Florence + The Machine’s Dance Fever: Interiority and Control

MIRIAM ZEGHLACHE explores the setting free of the interior self in Florence + The Machine’s 2022 album, Dance Fever. 


I don’t know how it started

 Don’t know how to stop it

 Suddenly, I’m dancing

 To imaginary music


So goes Florence + The Machine’s ‘Choreomania’, a song that, in many ways, encapsulates the main themes of their most recent album, Dance Fever (2022). We have control over the act of spiralling and ‘dancing’, and yet simultaneously do not. Florence + The Machine’s ‘imaginary music’ is an overwhelming force that is mimetically represented in the song’s increasingly frenzied progression, asking us whether we control our own interiority, or if it controls us.

 Dance Fever, described by Welch as a ‘fairytale in  fourteen songs’, certainly encompasses otherworldly and often sinister themes. The Medieval phenomenon of the Dance Craze, for example, has echoes in the Brothers Grimm story of the ‘The Red Shoes’, and has since influenced the artist’s own work. However, these songs crucially paint a picture of our own collective psyches, brutally dragging their depths into the open. In the song ‘King’, opening with an ominous percussion, Welch sings her chorus:


I need my golden crown of sorrow, my bloody sword to swing,

I need my empty halls to echo with grand self-mythology

‘Cause I am no mother, I am no bride, I am King


This image of kingship, with the metonymic ‘golden crown of sorrow’ and ‘bloody sword to swing’, brings the listener into the world of mythic monarchs . The music video itself (Dir. Autumn de Wilde), alludes to this, with Welch draped in robes of royal purple, floating through air, flanked by a henchman. However, the song also roots us in dire reality, drawing on the theme of self-conflict. Though the ‘king’ seeks power and its symbols, they are aware that its fruits are merely  ‘empty halls [that] echo with grand self-mythology’, thereby embodying a static, empty concept begotten and ending with itself. This sense of decay disguised as self-empowerment is conveyed in the line, ‘What strange claws are these, scratching at my skin/I never knew my killer would be coming from within’, which conjures a self-destructive image of our own choices and inner demons being the source of our  ruin. Thus, our interior selves take over, rendering our sense of control an illusion.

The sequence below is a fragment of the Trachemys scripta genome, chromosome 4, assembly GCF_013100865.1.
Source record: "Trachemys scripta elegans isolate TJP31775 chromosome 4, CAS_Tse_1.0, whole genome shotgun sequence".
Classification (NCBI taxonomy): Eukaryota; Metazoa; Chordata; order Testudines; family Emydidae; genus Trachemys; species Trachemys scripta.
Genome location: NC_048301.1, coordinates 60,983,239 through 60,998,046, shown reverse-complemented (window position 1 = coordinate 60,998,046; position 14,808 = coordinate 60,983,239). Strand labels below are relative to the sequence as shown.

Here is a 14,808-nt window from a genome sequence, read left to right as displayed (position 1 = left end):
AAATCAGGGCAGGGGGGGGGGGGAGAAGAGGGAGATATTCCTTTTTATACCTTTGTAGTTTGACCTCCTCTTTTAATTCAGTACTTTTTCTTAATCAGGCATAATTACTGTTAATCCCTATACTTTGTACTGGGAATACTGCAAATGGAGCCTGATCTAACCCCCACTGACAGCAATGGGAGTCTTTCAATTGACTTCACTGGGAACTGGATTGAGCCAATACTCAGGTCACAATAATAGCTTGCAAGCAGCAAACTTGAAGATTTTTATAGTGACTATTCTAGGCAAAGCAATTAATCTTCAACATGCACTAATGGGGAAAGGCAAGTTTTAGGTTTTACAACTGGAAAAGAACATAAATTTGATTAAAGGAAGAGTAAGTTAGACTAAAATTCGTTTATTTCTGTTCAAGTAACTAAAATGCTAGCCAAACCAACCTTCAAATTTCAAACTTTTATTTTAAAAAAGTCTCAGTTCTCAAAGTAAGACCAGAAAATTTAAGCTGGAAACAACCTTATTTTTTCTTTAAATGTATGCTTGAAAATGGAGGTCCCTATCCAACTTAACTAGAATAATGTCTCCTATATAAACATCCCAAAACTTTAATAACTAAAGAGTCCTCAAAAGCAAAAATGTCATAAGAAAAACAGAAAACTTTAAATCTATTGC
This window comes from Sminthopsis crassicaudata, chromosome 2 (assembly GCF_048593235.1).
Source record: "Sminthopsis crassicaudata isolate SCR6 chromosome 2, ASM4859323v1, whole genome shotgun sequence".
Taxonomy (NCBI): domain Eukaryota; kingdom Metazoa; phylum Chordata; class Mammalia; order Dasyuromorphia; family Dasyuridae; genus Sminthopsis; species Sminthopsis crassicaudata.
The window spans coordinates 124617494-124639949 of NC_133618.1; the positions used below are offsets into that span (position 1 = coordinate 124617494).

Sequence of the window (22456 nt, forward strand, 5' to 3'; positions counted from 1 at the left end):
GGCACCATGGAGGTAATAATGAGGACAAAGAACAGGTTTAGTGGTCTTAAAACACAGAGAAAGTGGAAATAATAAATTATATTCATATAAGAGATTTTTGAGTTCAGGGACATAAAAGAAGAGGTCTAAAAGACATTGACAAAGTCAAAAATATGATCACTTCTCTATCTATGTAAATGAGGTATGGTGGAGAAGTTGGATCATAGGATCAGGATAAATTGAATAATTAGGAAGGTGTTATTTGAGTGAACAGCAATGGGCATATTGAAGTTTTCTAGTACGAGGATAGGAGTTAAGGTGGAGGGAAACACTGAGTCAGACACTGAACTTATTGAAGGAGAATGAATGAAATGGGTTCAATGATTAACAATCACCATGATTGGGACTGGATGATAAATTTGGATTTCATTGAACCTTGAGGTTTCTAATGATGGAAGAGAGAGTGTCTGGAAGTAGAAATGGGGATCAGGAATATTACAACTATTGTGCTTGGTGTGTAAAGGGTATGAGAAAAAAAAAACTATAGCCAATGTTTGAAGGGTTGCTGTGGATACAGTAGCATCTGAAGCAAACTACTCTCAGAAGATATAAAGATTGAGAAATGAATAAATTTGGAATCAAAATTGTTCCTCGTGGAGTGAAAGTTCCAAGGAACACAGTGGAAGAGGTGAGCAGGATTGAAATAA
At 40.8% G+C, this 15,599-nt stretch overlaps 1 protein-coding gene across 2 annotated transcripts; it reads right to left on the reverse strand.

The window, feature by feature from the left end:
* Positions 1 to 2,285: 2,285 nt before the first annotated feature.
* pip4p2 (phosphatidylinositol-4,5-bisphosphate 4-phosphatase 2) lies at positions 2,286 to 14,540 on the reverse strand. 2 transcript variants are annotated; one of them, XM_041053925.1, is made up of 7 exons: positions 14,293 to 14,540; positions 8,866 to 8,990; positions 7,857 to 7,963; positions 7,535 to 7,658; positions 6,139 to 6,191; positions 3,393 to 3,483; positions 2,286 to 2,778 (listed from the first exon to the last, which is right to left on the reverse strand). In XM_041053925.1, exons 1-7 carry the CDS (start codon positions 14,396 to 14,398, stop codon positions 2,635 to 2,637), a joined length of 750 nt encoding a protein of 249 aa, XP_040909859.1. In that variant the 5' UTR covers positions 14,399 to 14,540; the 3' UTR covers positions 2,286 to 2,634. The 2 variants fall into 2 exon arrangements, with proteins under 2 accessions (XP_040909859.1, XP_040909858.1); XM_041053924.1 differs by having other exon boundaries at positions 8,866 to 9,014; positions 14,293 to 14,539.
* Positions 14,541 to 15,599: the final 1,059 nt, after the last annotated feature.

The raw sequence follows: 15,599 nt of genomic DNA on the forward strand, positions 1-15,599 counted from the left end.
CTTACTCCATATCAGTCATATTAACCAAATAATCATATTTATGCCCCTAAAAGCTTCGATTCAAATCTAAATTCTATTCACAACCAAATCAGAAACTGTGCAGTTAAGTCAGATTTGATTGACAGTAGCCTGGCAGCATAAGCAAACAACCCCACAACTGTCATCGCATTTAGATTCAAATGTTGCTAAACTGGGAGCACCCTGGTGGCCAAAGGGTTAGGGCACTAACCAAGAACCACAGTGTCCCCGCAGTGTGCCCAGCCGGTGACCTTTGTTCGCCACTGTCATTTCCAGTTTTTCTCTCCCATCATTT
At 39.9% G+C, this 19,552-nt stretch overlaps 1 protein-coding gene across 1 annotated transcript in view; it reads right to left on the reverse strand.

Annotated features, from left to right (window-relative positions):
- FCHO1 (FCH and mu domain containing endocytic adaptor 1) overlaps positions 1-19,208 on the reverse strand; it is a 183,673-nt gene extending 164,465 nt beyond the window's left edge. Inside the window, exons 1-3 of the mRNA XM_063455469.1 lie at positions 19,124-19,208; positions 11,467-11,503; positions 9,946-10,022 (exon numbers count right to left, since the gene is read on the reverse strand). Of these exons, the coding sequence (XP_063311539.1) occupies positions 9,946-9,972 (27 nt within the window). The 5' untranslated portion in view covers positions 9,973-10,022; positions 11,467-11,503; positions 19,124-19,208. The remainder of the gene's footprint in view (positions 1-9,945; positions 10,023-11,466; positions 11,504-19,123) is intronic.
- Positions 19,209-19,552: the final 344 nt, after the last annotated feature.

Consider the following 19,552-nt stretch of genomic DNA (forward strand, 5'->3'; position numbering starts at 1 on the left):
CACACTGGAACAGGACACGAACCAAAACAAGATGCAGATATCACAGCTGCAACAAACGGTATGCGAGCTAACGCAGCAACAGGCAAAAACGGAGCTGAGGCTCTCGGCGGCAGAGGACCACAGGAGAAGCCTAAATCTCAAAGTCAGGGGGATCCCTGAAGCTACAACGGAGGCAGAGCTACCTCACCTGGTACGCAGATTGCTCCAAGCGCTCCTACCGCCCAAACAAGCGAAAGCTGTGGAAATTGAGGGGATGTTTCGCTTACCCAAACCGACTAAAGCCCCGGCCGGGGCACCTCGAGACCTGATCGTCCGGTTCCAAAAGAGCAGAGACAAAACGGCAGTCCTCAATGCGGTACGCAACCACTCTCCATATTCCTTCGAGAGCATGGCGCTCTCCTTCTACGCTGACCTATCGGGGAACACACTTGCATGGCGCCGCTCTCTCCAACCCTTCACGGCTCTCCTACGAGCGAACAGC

The song’s theme of self-conflict is also highlighted in Florence Welch’s interview with Vogue (April 26th 2022), where she claims, ‘The whole crux of the song is that you’re torn between the two […] The thing I’ve always been sure of is my work, but I do start to feel this shifting of priorities, this sense of, like […] maybe I want something different.’ The oppressive weight of the ‘crown’ as well as of ‘this shifting of priorities’ are tearing her apart, and this inner turmoil  arises at the song’s climax, when Welch’s searing vibrato creates a raw and melodious cry to the heavens, an expression of rage and cathartic release. Her interiority is brought to the open, releasing her turmoil over being made to decide between two choices that have been unjustly  presented to her as opposing binaries.